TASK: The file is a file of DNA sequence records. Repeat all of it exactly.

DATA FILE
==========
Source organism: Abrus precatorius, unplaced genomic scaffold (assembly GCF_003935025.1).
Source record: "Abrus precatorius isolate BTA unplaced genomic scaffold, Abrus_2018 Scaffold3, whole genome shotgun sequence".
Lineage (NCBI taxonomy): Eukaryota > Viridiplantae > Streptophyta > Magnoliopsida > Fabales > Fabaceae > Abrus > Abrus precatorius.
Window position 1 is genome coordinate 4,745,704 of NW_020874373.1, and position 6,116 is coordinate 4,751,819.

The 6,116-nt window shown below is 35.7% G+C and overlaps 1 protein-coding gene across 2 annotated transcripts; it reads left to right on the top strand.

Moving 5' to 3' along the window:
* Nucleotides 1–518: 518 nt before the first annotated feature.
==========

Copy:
Source organism: Abrus precatorius, unplaced genomic scaffold (assembly GCF_003935025.1).
Source record: "Abrus precatorius isolate BTA unplaced genomic scaffold, Abrus_2018 Scaffold3, whole genome shotgun sequence".
Lineage (NCBI taxonomy): Eukaryota > Viridiplantae > Streptophyta > Magnoliopsida > Fabales > Fabaceae > Abrus > Abrus precatorius.
Window position 1 is genome coordinate 4,745,704 of NW_020874373.1, and position 6,116 is coordinate 4,751,819.

The 6,116-nt window shown below is 35.7% G+C and overlaps 1 protein-coding gene across 2 annotated transcripts; it reads left to right on the top strand.

Moving 5' to 3' along the window:
* Nucleotides 1–518: 518 nt before the first annotated feature.